Tactical

Continuing resolution could degrade training for future fights

The U.S. military plans to preserve force readiness as a top priority, even if Congress fails to pass a defense spending bill next week. But service leaders fear cuts and cancellations would have to be made to training considered vital to preparing for joint and allied high-end operations against adversaries.

A full-year continuing resolution that would keep fiscal 2023 spending levels through the rest of 2024 means the U.S. Army, for instance, would run out of operations and maintenance funding in the European theater as it trains Ukrainian soldiers to defend against Russia’s ongoing invasion of the country, which has entered its third year.

The financial strain is compounded by the lack of certainty over whether Congress will pass a supplemental funding package that would reimburse the Army for expenses incurred so far in bankrolling support to Ukraine.

The Army already spent $500 million in the European theater in operations and maintenance, and “we were counting on a supplemental to be able to sort of replenish us for that,” Army Secretary Christine Wormuth said at a Feb. 27 Defense Writers Group event. “What that means is probably by late spring, summer, we would have to make some difficult choices about other [NATO] exercises, for example, that our forces participate in.”

Additionally, the Army has been funding support to Israel to include deployments of units to the Middle East in the event they are needed, she added.

Army Under Secretary Gabe Camarillo told reporters Feb. 28 at the Pentagon that the service spent $100 million in U.S. Central Command’s area of operations as well as another $500 million to support the U.S. Southwest border security mission.

“I do worry. Our budget has been flat for the last couple years. We don’t have a lot of cash under the sofa cushions, and if we don’t get a budget and we don’t get a supplemental, we’re going to probably have to cancel some things,” Wormuth said.

The Army is prioritizing current operations, Camarillo said, which means it is “going to have to look to other areas of O&M spending where they “can potentially take some risk,” including “exercises and the degree to which we participate in some around the globe. We might have to scale some of that back in the absence of an appropriation this year.”

For the Air Force, Kristyn Jones, who is performing the duties of the service’s undersecretary, told reporters alongside Camarillo that in order to pay its personnel, training exercises would take the hit.

“Anything that’s already on a [Foreign Military Sales] case won’t have a dramatic impact, but all of the replenishment that we’re expecting in the supplemental is currently impacted. And even things like F-35 [fighter jet] training that we’re planning … with our allies and partners, that’s impacted by not having this appropriation as well.”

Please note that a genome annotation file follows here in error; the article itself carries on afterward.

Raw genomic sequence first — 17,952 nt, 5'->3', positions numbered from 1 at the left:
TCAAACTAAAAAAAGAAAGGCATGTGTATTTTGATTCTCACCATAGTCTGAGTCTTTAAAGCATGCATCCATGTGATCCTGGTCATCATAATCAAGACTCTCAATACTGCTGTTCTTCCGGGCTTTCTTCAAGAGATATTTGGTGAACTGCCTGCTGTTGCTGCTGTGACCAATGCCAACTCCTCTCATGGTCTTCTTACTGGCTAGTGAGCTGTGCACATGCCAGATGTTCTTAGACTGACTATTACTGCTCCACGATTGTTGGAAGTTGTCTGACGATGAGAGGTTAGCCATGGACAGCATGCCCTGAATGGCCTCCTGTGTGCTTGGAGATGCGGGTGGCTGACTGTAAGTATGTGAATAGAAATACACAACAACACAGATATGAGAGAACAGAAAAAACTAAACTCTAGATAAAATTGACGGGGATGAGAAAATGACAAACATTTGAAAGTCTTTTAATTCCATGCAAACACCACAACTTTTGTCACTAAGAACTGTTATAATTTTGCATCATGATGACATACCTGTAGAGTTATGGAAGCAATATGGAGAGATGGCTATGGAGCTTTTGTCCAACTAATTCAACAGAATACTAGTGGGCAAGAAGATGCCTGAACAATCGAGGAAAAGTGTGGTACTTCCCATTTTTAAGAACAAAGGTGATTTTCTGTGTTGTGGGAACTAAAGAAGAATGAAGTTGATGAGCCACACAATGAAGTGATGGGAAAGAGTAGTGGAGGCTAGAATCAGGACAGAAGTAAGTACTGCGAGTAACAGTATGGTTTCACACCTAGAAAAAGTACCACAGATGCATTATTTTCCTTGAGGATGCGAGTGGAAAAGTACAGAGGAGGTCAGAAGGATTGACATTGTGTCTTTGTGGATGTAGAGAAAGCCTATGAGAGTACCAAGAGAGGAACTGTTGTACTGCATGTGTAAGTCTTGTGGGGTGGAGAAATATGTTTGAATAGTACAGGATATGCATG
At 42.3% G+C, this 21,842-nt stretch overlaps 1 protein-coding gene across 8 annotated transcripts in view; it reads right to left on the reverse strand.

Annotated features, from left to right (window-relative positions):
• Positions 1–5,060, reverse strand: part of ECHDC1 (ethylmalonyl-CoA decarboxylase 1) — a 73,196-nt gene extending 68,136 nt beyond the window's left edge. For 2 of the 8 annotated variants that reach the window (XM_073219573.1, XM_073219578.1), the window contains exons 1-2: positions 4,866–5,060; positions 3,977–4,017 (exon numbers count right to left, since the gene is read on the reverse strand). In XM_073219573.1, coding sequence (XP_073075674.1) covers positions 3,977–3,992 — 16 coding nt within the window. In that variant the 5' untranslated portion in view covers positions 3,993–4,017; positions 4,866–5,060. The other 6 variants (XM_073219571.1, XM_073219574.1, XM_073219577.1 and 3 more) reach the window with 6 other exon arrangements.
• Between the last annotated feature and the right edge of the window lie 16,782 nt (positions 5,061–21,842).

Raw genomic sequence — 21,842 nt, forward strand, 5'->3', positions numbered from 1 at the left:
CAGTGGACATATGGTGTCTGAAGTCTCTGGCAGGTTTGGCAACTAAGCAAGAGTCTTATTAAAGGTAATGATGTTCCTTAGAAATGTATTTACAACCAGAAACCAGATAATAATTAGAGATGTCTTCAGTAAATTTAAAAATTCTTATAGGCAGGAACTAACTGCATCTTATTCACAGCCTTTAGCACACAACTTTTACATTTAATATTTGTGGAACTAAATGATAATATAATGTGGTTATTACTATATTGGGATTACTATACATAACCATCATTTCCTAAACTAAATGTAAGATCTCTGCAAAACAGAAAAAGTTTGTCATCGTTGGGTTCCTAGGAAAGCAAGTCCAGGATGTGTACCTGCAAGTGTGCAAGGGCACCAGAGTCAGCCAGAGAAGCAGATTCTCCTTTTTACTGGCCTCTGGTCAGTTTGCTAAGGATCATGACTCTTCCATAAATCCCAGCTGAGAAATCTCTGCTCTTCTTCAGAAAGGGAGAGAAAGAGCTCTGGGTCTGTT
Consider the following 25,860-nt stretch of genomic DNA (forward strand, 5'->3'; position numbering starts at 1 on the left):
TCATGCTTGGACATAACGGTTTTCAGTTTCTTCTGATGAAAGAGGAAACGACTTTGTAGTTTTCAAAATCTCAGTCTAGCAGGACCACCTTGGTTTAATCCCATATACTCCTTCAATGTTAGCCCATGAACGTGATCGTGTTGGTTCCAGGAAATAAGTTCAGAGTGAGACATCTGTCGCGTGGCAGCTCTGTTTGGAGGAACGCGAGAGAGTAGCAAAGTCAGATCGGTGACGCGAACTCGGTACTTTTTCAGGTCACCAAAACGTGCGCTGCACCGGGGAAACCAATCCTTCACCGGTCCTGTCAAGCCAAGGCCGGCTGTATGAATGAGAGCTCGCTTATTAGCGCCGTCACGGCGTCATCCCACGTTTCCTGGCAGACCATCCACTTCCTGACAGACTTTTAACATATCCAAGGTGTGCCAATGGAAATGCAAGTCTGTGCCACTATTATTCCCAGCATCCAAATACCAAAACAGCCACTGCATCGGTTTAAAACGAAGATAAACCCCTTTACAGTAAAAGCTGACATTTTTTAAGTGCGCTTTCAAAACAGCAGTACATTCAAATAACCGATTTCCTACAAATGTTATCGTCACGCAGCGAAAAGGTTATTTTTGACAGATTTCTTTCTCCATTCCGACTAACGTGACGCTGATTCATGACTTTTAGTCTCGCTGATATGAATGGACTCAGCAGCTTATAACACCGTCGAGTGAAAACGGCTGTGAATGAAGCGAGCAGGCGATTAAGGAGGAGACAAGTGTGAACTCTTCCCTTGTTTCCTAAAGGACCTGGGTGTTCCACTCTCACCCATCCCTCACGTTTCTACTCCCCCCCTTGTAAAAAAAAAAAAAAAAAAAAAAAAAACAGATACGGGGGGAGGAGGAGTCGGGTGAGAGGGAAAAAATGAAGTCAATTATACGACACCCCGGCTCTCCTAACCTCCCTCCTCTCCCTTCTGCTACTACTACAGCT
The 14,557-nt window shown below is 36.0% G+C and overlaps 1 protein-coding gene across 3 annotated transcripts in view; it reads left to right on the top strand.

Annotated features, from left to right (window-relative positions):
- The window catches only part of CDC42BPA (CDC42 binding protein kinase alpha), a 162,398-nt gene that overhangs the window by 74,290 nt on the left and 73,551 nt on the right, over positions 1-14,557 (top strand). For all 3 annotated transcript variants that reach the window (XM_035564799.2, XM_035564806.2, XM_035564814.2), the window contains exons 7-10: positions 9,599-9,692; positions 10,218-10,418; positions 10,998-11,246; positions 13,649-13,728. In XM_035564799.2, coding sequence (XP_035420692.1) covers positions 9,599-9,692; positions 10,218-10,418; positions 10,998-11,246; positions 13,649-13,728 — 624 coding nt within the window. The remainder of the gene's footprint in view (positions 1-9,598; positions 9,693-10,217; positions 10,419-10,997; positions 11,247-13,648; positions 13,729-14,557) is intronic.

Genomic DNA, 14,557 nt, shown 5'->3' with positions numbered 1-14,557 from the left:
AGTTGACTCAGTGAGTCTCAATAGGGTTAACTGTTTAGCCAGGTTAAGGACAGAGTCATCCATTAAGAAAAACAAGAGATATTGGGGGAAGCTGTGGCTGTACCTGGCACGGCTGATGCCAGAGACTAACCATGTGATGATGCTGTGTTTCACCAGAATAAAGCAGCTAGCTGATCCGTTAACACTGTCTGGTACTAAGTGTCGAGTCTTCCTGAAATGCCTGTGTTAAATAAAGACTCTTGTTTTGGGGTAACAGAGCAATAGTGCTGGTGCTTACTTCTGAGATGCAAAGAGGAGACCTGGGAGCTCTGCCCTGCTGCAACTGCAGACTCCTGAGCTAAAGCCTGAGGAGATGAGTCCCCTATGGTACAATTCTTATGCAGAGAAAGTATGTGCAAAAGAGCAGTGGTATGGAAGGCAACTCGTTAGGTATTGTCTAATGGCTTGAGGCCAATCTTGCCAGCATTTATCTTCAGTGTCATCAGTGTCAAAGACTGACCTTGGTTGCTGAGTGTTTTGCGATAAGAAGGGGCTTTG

The Air Force is focused on trying to ensure flight hours are maintained, but it’s also important, Jones noted, that pilots receive training.

Despite the military’s experience in warfare, “we’re in a different strategic environment and we need to do the exercises, often joint and allied, to prepare for that environment. And the lack of our ability to do that doesn’t allow us to, again, to test the new techniques, the new military tactics that we’d like to have primarily for an Indo-Pacific fight,” Jones said. “That’s really where we need to stretch our muscles a little bit more.”

Learning from sequestration

With a possible extended or full-year continuing resolution, the service undersecretaries said the last time the military felt such a painful budget crunch was during the 2013 sequestration, where the services were required by law to make percentage cuts evenly across spending lines.

One of the fallouts of the 2013 sequestration was a rise in aviation mishaps because vital training flight hours were cut. Military Times and Defense News took a deep dive into aviation mishaps from FY11 through FY18 and uncovered the trend.

“Safety is always going to come first,” said Navy Under Secretary Erik Raven, “but we did look at the lessons of 2013 and sequestration, where we spread risk around the enterprise, and I think the concerns about maintaining ready and trained forces are part of the lessons that we’re using to inform if we get into this worst-case scenario where we don’t have our ’24 budget enacted and we are under a CR.”

“We’re not going to repeat that same peanut butter spread,” he added.

But trade-offs will be inevitable, he acknowledged, and “we’ll have to look across the board to see how to maintain the focus on current operations.”

Jen Judson is an award-winning journalist covering land warfare for Defense News. She has also worked for Politico and Inside Defense. She holds a Master of Science degree in journalism from Boston University and a Bachelor of Arts degree from Kenyon College.

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